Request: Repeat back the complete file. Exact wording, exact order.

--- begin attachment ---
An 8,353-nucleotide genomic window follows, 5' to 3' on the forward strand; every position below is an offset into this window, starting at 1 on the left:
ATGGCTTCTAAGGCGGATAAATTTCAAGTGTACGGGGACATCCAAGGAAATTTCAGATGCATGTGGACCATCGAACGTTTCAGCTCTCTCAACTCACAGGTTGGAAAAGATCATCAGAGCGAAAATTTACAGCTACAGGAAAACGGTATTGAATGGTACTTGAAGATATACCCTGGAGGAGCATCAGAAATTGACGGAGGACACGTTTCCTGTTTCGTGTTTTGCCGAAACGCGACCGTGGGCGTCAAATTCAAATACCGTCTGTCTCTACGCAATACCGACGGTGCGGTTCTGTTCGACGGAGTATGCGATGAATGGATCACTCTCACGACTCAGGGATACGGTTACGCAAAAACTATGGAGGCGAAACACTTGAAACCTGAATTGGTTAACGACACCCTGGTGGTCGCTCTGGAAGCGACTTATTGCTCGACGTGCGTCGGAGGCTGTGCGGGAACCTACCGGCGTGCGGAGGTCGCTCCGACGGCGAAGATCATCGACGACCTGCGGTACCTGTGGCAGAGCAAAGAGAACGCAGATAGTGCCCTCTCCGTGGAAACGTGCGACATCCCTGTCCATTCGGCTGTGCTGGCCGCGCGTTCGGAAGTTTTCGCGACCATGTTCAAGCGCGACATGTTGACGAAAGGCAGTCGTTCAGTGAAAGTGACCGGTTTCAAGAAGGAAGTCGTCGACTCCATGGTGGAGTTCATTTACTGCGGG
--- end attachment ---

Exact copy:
An 8,353-nucleotide genomic window follows, 5' to 3' on the forward strand; every position below is an offset into this window, starting at 1 on the left:
ATGGCTTCTAAGGCGGATAAATTTCAAGTGTACGGGGACATCCAAGGAAATTTCAGATGCATGTGGACCATCGAACGTTTCAGCTCTCTCAACTCACAGGTTGGAAAAGATCATCAGAGCGAAAATTTACAGCTACAGGAAAACGGTATTGAATGGTACTTGAAGATATACCCTGGAGGAGCATCAGAAATTGACGGAGGACACGTTTCCTGTTTCGTGTTTTGCCGAAACGCGACCGTGGGCGTCAAATTCAAATACCGTCTGTCTCTACGCAATACCGACGGTGCGGTTCTGTTCGACGGAGTATGCGATGAATGGATCACTCTCACGACTCAGGGATACGGTTACGCAAAAACTATGGAGGCGAAACACTTGAAACCTGAATTGGTTAACGACACCCTGGTGGTCGCTCTGGAAGCGACTTATTGCTCGACGTGCGTCGGAGGCTGTGCGGGAACCTACCGGCGTGCGGAGGTCGCTCCGACGGCGAAGATCATCGACGACCTGCGGTACCTGTGGCAGAGCAAAGAGAACGCAGATAGTGCCCTCTCCGTGGAAACGTGCGACATCCCTGTCCATTCGGCTGTGCTGGCCGCGCGTTCGGAAGTTTTCGCGACCATGTTCAAGCGCGACATGTTGACGAAAGGCAGTCGTTCAGTGAAAGTGACCGGTTTCAAGAAGGAAGTCGTCGACTCCATGGTGGAGTTCATTTACTGCGGG